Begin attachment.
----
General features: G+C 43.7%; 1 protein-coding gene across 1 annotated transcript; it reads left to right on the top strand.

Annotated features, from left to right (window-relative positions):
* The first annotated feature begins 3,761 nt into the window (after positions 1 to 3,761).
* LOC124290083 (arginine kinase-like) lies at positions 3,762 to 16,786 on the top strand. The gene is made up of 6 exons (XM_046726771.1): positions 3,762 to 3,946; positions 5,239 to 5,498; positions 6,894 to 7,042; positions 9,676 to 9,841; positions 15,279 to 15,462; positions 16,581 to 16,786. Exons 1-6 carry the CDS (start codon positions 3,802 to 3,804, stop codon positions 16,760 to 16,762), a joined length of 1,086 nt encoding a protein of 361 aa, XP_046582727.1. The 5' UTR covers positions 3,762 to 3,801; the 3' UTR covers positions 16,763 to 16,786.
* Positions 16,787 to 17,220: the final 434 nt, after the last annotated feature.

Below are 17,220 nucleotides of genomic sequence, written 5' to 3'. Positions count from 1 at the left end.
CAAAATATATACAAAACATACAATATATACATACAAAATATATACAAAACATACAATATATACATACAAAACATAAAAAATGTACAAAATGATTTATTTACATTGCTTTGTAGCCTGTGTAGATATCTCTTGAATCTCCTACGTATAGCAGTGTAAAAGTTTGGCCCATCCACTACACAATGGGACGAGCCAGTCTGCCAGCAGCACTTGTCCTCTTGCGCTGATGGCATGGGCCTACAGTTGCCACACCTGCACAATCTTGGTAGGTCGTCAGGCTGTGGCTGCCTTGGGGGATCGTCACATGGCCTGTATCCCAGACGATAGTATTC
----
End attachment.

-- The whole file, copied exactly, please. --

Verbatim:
General features: G+C 43.7%; 1 protein-coding gene across 1 annotated transcript; it reads left to right on the top strand.

Annotated features, from left to right (window-relative positions):
* The first annotated feature begins 3,761 nt into the window (after positions 1 to 3,761).
* LOC124290083 (arginine kinase-like) lies at positions 3,762 to 16,786 on the top strand. The gene is made up of 6 exons (XM_046726771.1): positions 3,762 to 3,946; positions 5,239 to 5,498; positions 6,894 to 7,042; positions 9,676 to 9,841; positions 15,279 to 15,462; positions 16,581 to 16,786. Exons 1-6 carry the CDS (start codon positions 3,802 to 3,804, stop codon positions 16,760 to 16,762), a joined length of 1,086 nt encoding a protein of 361 aa, XP_046582727.1. The 5' UTR covers positions 3,762 to 3,801; the 3' UTR covers positions 16,763 to 16,786.
* Positions 16,787 to 17,220: the final 434 nt, after the last annotated feature.

Below are 17,220 nucleotides of genomic sequence, written 5' to 3'. Positions count from 1 at the left end.
CAAAATATATACAAAACATACAATATATACATACAAAATATATACAAAACATACAATATATACATACAAAACATAAAAAATGTACAAAATGATTTATTTACATTGCTTTGTAGCCTGTGTAGATATCTCTTGAATCTCCTACGTATAGCAGTGTAAAAGTTTGGCCCATCCACTACACAATGGGACGAGCCAGTCTGCCAGCAGCACTTGTCCTCTTGCGCTGATGGCATGGGCCTACAGTTGCCACACCTGCACAATCTTGGTAGGTCGTCAGGCTGTGGCTGCCTTGGGGGATCGTCACATGGCCTGTATCCCAGACGATAGTATTC